The coverup continued on April 14, 1993. That day, the Treasury Department assistant general counsel, Robert McNamara, sent a memo to several top-ranking Treasury officials stating that the Justice Department “does not want Treasury to conduct any interviews or have discussions with any of the participants who may be potential witnesses” because of fear of creating exculpatory material. The memo noted, “While we may be able to wait for some of [the witnesses] to have testified in the criminal trial, the passage of time will dim memories.”

The Justice Department also warned the Treasury Department not to contact outside experts to analyze the original raid: “DOJ does not want us to generate gratuitous ‘expert witness’ materials; the prosecutors are concerned that these people won’t have all the facts upon which to base a thoughtful opinion and could play into defense hands.”

Regarding the FBI’s April 19, 1993, gassing of the Davidians, the Justice Department official report on Waco stressed that the FBI intended to gas the compound incrementally over a 48-hour period. A few minutes after the FBI gas attack began, the Davidians fired upon the tank that was injecting gas into the compound. The FBI, following its official plan, greatly accelerated its gassing — effectively injecting all the gas it planned to use over two days over a three-hour period.

While the official report portrayed the speed-up of the assault as a regrettable reaction to the Davidians’ gun shots, FBI commander Jeffrey Jamar told the House committee that he believed before the final assault that the chances of the Davidians firing on the tanks was 99% — thus making the speedup of the gassing and subsequent demolition a virtual certainty.

Congressional Democrats, who spent the first days of the hearings denouncing David Koresh for child abuse, strove mightily to claim that the CS gas the FBI used on the 21 children and 60-plus adults at Waco was as innocuous as a Flintstone vitamin. But Bill Marcus, a senior science advisor at the Environmental Protection Agency, pointed out that the CS would effect children between eight and 20 times as harshly as it affected adults. Mr. Marcus observed: “The FBI failed to read and follow the label directions” on the CS gas and the methylene chloride that agents mixed it with.

Regarding the methylene chloride that the FBI inserted into the compound, former ATF fire expert Rick Sherrow testified, “The Dow Chemical Corporation Materials Safety Data Sheet specifically states that this chemical forms flammable vapor air mixtures [and] ‘[i]n confined or poorly ventilated areas, vapors can readily accumulate and cause unconsciousness and death.”‘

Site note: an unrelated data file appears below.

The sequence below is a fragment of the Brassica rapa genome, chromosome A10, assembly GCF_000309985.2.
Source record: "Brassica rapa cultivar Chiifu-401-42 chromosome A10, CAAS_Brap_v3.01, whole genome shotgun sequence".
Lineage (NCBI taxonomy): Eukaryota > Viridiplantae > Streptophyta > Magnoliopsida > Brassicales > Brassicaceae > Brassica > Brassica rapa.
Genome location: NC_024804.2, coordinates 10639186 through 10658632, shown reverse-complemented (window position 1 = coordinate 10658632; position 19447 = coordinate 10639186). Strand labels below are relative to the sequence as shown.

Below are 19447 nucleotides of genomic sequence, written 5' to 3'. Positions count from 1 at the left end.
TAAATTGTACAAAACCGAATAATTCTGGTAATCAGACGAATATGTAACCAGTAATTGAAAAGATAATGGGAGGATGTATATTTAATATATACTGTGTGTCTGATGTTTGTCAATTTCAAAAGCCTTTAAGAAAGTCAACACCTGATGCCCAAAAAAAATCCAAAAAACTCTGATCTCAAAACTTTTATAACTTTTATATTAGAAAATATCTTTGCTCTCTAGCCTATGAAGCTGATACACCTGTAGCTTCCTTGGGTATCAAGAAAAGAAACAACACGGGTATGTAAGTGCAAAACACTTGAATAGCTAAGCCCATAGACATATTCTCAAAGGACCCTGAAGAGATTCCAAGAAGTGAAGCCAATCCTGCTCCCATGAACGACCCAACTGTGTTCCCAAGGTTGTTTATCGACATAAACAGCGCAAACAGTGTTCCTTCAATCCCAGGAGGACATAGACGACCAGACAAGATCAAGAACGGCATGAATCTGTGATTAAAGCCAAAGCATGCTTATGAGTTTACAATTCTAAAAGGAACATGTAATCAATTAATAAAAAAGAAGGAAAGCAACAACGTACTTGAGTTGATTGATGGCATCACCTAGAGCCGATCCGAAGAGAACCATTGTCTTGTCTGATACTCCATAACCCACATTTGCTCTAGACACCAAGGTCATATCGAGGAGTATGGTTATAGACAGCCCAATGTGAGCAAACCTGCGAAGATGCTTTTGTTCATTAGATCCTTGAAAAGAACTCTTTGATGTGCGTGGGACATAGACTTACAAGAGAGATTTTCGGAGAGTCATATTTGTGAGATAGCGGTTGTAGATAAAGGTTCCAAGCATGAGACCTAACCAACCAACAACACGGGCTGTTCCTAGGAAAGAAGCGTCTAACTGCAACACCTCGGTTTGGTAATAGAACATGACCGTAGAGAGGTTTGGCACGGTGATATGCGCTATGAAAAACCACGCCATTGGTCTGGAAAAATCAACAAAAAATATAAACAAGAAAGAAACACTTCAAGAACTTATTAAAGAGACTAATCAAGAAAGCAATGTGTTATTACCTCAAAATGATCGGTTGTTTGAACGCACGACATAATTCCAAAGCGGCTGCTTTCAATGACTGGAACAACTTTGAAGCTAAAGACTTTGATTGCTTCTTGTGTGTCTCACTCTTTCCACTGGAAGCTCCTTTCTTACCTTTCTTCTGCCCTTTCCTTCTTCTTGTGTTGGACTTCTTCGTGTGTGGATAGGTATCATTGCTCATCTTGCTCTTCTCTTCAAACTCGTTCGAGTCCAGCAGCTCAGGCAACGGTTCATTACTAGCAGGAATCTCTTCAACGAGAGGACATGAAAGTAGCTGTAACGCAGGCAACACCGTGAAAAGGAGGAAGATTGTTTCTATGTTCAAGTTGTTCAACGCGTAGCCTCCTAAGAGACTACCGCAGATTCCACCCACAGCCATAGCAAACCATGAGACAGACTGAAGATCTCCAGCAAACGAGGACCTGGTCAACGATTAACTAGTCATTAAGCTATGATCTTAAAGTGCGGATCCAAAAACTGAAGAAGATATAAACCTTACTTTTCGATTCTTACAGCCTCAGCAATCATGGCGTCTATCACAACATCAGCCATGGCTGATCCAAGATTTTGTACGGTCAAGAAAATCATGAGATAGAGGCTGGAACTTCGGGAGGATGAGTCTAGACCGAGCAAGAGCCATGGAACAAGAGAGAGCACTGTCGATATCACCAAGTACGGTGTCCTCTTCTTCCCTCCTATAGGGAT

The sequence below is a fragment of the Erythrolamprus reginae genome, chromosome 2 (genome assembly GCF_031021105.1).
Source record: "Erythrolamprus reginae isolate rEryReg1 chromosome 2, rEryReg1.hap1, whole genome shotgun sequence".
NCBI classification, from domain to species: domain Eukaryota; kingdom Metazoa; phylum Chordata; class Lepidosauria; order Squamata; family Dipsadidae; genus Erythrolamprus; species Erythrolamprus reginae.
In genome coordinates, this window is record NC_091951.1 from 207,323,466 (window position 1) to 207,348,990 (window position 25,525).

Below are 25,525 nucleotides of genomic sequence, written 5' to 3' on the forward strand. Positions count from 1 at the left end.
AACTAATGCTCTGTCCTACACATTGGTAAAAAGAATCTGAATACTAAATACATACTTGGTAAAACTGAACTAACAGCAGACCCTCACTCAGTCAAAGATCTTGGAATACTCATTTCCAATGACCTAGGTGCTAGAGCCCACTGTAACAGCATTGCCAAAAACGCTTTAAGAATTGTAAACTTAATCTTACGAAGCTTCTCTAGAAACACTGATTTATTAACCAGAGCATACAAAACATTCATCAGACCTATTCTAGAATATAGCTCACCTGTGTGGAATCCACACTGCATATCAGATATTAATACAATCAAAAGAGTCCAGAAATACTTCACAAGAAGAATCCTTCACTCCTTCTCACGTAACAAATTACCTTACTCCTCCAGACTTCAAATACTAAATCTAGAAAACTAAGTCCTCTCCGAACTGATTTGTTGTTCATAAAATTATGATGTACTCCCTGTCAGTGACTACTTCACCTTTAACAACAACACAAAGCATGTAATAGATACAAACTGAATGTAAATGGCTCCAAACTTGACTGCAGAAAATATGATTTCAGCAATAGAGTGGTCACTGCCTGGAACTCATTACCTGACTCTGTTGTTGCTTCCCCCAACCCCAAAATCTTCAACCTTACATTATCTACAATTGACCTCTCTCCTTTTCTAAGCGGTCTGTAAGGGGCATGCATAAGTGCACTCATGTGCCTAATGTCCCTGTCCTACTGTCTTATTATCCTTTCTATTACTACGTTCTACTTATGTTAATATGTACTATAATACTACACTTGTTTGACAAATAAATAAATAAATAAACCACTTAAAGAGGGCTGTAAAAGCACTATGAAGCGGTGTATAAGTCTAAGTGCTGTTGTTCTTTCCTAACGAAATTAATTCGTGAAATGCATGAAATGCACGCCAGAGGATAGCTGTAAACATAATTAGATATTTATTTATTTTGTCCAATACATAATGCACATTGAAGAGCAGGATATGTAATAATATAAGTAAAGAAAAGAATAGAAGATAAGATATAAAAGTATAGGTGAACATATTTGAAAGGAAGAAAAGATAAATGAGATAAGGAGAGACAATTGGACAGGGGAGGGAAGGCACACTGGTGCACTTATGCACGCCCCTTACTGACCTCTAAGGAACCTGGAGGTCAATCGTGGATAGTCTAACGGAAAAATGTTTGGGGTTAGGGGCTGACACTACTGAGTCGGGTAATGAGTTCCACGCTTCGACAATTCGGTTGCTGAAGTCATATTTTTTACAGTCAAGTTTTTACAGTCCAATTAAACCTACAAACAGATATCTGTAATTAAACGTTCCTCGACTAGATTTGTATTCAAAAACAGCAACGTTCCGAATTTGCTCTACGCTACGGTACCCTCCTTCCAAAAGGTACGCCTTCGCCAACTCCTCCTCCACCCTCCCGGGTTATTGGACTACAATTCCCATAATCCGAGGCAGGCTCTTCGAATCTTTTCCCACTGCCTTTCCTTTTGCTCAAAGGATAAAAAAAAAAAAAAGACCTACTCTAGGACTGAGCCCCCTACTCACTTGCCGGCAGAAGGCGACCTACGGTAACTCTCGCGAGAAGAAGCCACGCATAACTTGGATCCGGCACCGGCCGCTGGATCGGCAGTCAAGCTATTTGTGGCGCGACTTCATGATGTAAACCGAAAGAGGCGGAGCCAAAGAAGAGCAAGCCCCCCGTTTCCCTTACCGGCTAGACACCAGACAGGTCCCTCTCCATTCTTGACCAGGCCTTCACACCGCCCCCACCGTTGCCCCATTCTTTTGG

Rep. John Mica (R., Fla.) observed that even if the children didn’t die directly from the CS gas, “we sure as hell tortured them for six hours before they died.”

The briefing book the FBI gave Attorney General Reno on April 12, 1993, contained false information on the effects of the CS gas. The document stated, “Experience with the effects of CS on children including infants has been extensively investigated. Available reports indicate that, even in high concentrations or enclosed areas, long term complications from CS exposures is extremely rare.” However, Defense Department toxicologist Harry Shaw testified that only two studies were available on the effects on children. One study showed that an infant exposed to CS for a few hours had to be hospitalized for 28 days; the FBI intended to gas the children in the Waco compound for 48 hours.

Rep. John Shadegg (R., Ariz.) made a painfully short presentation on July 28 showing the massive portions of the Davidian compound destroyed by FBI tanks before the fire began. Under vigorous questioning, the FBI’s Floyd Clarke admitted, “The destruction of the building was part of the ultimate plan which was included” in the briefing book given to Attorney General Reno on April 12. Yet, though FBI officials admitted that they were far along in the process of destroying the building before the fire started, the official FBI statement to the hearing still bragged, “The FBI agents demonstrated remarkable restraint and did not fire a single shot during the entire standoff.”

And, while Mr. Clarke stated that the assault was intended to destroy the compound, former FBI commander Jamar insisted: “The intent was to hopefully get their attention to where they would engage in serious negotiations.” Destroying their home was an excellent means of getting the Davidians’ attention but was not the kind of good-faith gesture that could have advanced negotiations.

The highlight of Attorney General Reno’s testimony yesterday was her assertion that the 54-ton tank that smashed through the Davidian compound should not be considered a military vehicle — instead it was just “like a good rent-a-car.” Such an observation does not inspire confidence in the Justice Department’s moderation in its future operation.

The evidence of a coverup and gross federal misconduct is far stronger in the Waco hearings than in the Whitewater investigation. The Republican leadership in Congress should seize upon the recent revelations to demand a special counsel to be appointed to investigate possible federal crimes and coverups regarding Waco.

Reprinted with permission from JimBovard.com.


  • James Bovard

    James Bovard is an American libertarian author and lecturer whose political commentary targets examples of waste, failures, corruption, cronyism and abuses of power in government. He is a USA Today columnist and is a frequent contributor to The Hill.